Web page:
Barry Island Railway Station

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Barry Island Railway Station is one of three railway stations in Barry, situated just one minute’s walk from the Pleasure Park and the Beach and only 36 minutes from Cardiff Queen Street Station on a ticket that costs just £4.50. The station has two platforms and is served by only one line.

If you’re in Cardiff and happen to fancy a trip to the beach this is a cheap and easy way to go at short notice. Up to three trains per hour leave from Cardiff between Monday to Saturday and on Sundays this remains at two per hour on-peak.

The last train from Barry back to Cardiff on Saturdays is a slow train leaving the station at 22:44 and arriving in Cardiff Queen Street 45 minutes later at 23:59.

The station is on the Vale of Glamorgan Line which snakes along the South Wales coast calling at Cardiff Central, Grangetown, Dingle Road, Penarth, Cogan, Eastbrook, Dinas Powys, Cadoxton, Barry Docks, Barry and Barry Island. After Barry Island the train goes to Cardiff Airport and Llantwit Major before reaching the end of the line at Bridgend which has a bus station linking the line to  other parts of Glamorgan and the Valleys.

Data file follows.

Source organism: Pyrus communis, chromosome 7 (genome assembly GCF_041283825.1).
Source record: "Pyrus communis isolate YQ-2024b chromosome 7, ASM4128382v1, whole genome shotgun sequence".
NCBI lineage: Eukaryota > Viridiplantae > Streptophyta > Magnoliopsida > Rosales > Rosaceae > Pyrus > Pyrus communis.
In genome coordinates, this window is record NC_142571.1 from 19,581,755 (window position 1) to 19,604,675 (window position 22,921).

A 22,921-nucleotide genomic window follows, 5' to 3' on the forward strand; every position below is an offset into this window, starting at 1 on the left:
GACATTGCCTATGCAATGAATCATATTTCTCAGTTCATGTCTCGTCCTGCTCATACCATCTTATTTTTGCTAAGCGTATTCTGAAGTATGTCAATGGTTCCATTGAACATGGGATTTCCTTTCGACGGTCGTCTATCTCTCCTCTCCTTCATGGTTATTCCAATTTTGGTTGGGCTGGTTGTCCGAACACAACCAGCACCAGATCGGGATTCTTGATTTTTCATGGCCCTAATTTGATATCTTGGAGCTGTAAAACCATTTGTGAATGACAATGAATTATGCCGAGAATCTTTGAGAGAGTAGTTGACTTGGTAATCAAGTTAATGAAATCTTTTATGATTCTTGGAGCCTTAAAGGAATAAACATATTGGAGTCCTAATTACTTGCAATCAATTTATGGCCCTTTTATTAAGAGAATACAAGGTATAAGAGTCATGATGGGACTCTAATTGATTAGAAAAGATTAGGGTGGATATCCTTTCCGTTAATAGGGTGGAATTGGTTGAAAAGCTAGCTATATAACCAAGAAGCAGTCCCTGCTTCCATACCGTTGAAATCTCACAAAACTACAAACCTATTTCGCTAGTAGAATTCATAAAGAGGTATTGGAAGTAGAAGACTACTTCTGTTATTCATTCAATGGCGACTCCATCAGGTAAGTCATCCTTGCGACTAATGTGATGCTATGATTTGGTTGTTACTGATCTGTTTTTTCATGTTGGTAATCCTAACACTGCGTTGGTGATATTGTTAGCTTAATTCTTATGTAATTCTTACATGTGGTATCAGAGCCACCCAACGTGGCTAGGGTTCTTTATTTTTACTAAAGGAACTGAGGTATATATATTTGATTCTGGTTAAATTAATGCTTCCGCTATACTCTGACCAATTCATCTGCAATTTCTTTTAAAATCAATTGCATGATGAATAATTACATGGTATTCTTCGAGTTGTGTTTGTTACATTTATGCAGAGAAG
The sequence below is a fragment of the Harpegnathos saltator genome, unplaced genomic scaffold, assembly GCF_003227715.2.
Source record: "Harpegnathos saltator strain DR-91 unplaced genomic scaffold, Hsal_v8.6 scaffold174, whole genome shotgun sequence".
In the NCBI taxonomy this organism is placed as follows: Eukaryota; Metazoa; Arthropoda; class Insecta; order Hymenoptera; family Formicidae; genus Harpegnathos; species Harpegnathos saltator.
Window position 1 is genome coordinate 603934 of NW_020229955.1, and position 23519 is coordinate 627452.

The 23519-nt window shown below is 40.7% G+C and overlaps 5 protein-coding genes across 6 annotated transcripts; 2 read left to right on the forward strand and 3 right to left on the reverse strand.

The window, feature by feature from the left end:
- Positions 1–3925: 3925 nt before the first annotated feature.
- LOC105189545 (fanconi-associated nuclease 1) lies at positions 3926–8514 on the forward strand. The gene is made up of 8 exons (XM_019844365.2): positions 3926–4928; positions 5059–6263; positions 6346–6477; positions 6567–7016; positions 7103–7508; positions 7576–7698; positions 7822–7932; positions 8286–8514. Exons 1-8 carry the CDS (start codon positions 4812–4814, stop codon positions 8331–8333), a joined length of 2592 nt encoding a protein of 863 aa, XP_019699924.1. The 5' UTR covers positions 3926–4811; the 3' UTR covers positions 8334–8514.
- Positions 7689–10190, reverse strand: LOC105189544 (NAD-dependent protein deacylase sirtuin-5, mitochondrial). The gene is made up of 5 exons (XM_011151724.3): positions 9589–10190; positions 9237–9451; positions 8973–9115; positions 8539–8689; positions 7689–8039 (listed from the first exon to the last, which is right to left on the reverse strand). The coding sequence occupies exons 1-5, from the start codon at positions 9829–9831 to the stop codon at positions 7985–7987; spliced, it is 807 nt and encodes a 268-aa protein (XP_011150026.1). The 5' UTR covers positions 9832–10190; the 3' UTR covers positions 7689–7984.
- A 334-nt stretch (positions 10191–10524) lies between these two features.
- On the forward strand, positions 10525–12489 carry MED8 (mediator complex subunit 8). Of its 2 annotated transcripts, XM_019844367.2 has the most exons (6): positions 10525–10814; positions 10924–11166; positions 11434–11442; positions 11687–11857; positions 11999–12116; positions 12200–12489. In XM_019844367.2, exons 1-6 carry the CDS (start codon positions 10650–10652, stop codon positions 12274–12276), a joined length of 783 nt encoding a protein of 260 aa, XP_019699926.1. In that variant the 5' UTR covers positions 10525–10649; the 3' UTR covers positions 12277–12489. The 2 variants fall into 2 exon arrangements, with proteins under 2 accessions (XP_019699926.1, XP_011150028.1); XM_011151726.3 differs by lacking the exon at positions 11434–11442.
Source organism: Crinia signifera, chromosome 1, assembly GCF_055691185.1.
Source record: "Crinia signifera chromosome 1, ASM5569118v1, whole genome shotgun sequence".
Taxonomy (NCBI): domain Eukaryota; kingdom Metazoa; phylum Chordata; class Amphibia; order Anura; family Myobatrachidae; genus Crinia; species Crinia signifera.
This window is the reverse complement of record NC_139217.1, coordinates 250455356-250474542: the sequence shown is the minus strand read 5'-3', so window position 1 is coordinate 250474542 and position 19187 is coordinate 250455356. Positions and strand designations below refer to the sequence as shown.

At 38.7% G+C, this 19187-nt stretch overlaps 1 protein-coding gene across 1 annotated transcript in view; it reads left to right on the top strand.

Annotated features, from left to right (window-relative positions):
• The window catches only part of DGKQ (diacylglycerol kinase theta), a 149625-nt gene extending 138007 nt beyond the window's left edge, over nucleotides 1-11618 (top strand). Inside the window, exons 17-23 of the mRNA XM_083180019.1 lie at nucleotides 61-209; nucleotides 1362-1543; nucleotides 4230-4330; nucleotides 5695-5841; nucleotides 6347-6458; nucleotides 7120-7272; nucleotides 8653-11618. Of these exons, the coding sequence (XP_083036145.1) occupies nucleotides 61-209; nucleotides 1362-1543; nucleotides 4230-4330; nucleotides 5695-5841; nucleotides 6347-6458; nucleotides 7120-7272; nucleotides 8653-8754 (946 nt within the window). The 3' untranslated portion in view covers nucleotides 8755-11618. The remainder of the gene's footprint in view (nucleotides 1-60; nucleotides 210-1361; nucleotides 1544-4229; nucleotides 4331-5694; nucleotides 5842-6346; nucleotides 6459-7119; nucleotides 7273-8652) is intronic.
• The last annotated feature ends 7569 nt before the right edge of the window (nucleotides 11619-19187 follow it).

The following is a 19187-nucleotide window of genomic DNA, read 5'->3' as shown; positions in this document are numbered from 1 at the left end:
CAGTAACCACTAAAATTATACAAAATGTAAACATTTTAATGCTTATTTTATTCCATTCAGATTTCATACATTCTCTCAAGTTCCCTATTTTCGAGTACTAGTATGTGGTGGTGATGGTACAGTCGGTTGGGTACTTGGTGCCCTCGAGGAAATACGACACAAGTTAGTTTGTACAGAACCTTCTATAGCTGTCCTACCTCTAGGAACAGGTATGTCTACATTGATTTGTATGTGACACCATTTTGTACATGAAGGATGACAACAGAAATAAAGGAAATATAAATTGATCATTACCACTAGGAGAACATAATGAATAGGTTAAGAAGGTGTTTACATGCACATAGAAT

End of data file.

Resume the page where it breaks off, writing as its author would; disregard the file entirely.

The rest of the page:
The station has seen highs and lows over the course of its history since being founded in 1896. It was at its most popular in the era before package holidays abroad and motor travel were the norm and in the 1920s and 30s tens of thousands of people might arrive in Barry Island by train on a Bank Holiday in summer. By the late sixties, however, a combination of increased car production and ownership with the Beeching Axes meant that these numbers had dropped off dramatically and it was at this time that the station closed for what was to be several decades.

In 1997, however, pressure groups began campaigning for the station to be re-opened on the basis of the important economic benefits  this would  confer upon the area of Barry. In 2005 the station was finally reopened by Andrew Davies AM, Minister for Economic Development and Transport. It is served by Arriva Trains Wales (Trenau Arriva Cymru) and has proved very popular since its opening serving, on average, nearly six hundred thousand passengers per year.